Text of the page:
Down To Earth analyses some of the technologies to find out how economical and environment-friendly they are.

Spread jute and coir, make roads stronger

10% cheaper than conventional roads; lasts 6-7 years

Every soil has a different capacity to withstand the load of vehicular and pedestrian traffic. Engineers use different technologies to reinforce soil’s load-bearing capacity. Typically, engineers strip the topsoil, pave the track with layers of aggregate as per traffic load, and seal it with bitumen. But all roads need not have high load-bearing capacity. In rural roads a thin layer of aggregates covered with geotextiles—woven fabrics, such as jute and coir mats, that are used to strengthen the soil—serve just right.

Jute was first used on a trial basis while laying the Kingsway bypass at Dundee, Scotland, in 1920. In 1934, jute was reportedly used to make the Strand Road in Kolkata. “But the trials were not followed up and the potential of jute in road construction remained unexplored for long,” says P K Choudhary, project coordinator of Indian Jute Industries’ Research Association (IJIRA). The initial successful experiments of the technology were done in 1996-97 in South 24 Parganas of West Bengal and in Kakinanda town of Andhra Pradesh. Since then, 62 jute roads have been built across the country.


Jute geotextile serves another purpose of PMGSY: strengthening rural economy. According to the National Jute Board, more than 4.5 million people depend on the jute sector for a living. “Larger use of jute geotextile would help retain this large work force,” says Tapobrata Sanyal, chief consultant of the board. Citing several studies, Sanyal says at least 100 million sq km of jute geotextiles are needed for paving the country’s rural roads. “There are jute mills in West Bengal, Assam, Bihar, Tripura and Andhra Pradesh. All of eastern and north-eastern states, Madhya Pradesh and a good part of the southern states can easily procure jute geotextile from these mills for paving their rural roads,” Sanyal adds.

Rural roads in coastal areas can be built using another geotextile—coir mats. So far, NRRDA has laid 460 km of roads using coir in Assam, Odisha, Andhra Pradesh, Kerala, Karnataka, Tamil Nadu, Jharkhand, Chhattisgarh and Madhya Pradesh as part of its trial, says U S Sarma, adviser at Central Coir Research Institute under the Ministry of Micro, Small and Medium Enterprises. Sarma says use of coir in paving rural roads can generate 10,000 employment opportunities in cottage industries.

Geotextiles can reduce the requirement of aggregate by up to 15 per cent, says U K Guru Vittal, senior scientist at Geotechnical Division of CRRI. Consumption of bitumen also reduces. As an added advantage, the lifespan of roads increases by three to four years. This cuts down the maintenance cost. Guru Vittal says geotextiles can make roads 10 per cent cheaper than conventional roads.

How about a plastic road?

10-18% cheaper; lasts 15 years

The idea lies in exploiting the texture and water-resistant nature of plastic to construct roads. First, plastic wastes are segregated, cleaned and shredded to the size of 2-4 mm. It is then heated and coated over gravel. The laminated gravel is then mixed with bitumen to lay roads.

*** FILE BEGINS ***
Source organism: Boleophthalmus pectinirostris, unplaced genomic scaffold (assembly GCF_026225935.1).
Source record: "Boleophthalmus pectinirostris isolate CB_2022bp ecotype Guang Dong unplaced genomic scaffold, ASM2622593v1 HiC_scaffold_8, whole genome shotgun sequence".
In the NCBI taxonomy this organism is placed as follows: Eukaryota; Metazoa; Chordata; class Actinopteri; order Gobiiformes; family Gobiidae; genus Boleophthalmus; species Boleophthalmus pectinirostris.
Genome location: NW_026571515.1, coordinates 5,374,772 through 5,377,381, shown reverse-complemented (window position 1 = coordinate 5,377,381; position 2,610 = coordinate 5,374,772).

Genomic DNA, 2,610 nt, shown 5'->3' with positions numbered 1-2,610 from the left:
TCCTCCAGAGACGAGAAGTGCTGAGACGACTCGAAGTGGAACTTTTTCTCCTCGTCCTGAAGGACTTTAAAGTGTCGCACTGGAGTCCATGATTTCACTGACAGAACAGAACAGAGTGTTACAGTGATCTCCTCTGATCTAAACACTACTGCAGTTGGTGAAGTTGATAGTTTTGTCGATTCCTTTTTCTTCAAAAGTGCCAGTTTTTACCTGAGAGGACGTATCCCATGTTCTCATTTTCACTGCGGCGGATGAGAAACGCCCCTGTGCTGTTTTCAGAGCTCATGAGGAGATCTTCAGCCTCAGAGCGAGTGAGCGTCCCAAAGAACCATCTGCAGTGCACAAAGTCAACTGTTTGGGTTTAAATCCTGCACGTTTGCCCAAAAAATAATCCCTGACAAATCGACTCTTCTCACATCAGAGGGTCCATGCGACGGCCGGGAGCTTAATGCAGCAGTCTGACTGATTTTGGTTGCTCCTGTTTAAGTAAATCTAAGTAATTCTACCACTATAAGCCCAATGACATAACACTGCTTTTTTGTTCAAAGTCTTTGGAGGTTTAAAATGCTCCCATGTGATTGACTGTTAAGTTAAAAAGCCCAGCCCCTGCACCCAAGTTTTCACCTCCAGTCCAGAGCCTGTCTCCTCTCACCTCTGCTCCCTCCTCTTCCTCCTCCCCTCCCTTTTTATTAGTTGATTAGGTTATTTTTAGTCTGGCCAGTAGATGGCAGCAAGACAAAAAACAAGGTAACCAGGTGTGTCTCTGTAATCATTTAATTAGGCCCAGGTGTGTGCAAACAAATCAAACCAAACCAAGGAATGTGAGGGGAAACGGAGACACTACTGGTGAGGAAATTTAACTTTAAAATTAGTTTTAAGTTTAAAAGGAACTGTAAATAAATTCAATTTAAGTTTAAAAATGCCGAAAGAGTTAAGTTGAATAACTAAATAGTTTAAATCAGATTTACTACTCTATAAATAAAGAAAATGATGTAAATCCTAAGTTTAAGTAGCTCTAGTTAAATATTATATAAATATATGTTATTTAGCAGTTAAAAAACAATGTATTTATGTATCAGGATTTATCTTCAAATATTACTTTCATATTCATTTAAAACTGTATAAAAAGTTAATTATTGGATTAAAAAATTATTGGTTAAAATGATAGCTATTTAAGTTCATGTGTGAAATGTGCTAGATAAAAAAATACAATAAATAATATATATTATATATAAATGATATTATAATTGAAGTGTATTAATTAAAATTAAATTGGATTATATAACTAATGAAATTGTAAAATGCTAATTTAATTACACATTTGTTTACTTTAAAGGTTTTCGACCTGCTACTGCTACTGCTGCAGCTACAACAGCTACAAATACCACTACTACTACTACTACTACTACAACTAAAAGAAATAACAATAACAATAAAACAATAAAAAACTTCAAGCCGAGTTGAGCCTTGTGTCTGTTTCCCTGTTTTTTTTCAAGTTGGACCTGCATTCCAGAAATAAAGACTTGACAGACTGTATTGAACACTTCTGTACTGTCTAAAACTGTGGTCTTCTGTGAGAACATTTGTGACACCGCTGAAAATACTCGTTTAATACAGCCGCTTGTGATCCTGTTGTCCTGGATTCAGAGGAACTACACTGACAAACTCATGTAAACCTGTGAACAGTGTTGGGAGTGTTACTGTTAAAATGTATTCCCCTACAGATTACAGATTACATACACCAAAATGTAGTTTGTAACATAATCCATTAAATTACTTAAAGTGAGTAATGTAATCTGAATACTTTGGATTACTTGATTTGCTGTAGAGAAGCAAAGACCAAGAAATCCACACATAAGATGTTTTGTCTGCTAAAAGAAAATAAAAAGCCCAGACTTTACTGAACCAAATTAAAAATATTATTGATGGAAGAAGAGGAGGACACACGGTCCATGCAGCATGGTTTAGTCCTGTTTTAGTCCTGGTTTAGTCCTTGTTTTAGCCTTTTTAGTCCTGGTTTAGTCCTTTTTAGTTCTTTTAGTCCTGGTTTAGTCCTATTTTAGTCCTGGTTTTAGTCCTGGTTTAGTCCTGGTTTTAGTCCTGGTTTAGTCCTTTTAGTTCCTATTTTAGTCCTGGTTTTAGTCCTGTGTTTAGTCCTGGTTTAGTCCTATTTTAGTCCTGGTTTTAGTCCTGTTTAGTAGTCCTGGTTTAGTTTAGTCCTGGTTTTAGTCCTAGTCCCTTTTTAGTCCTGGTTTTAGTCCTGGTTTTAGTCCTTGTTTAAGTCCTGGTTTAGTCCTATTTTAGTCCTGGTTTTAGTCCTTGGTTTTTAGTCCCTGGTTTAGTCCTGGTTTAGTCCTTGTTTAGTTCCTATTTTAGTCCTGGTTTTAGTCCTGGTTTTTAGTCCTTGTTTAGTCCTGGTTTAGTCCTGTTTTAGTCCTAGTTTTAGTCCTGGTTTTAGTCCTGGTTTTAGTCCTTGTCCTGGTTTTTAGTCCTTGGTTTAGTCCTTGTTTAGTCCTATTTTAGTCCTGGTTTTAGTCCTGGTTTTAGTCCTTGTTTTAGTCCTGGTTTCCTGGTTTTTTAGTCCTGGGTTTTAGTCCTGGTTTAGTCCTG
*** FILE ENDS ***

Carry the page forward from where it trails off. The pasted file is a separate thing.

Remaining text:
According to R Vasudevan, Dean of Thiagarajar College of Engineering in Tamil Nadu, who is the pioneer of plastic roads in India, usually 10 tonnes of bitumen is required to lay one km single-lane road. A plastic road of this size requires one tonne of plastic waste and nine tonnes of bitumen. This reduces the requirement of bitumen by up to 18 per cent. Besides, Vasudevan says, the technology significantly increases the strength and life span of roads as compared to conventional bitumen roads. “The reduced consumption of bitumen makes plastic roads cheaper, but they prove to be further cheaper, say by 10-18 per cent, in the long run as they do not require maintenance for at least 15 years,” says Vasudevan, who has obtained a patent for the technology. Besides, the technology provides a way to dispose of non-degradable plastic waste. One kilometre plastic road can consume one tonne of plastic waste. On an average, each individual in the country uses seven kg of plastic carry bags a year. Since 2011, the Tamil Nadu government has laid more than 2,000 km of plastic rural roads using Vasudevan’s technology.

Use fly ash in road, save soil and cement

20% cheaper; lasts 6-7 years

Fly ash, a waste produced by thermal power plants, can be used in place of soil to construct roads, says Vimal Kumar, senior scientist and former head of the Fly Ash Unit of the Department of Science and Technology. This would help save 20-30 million tonnes of fertile top soil used in widening roads and raising its levels every year.

Besides, ash ponds created to dump fly ash occupy thousands of hectares and contaminate the top soil. These ponds also host stagnant rainwater and wastewater, leading to serious health problems among people living in the vicinity. “Using fly ash in roads can also address this problem,” says Kumar.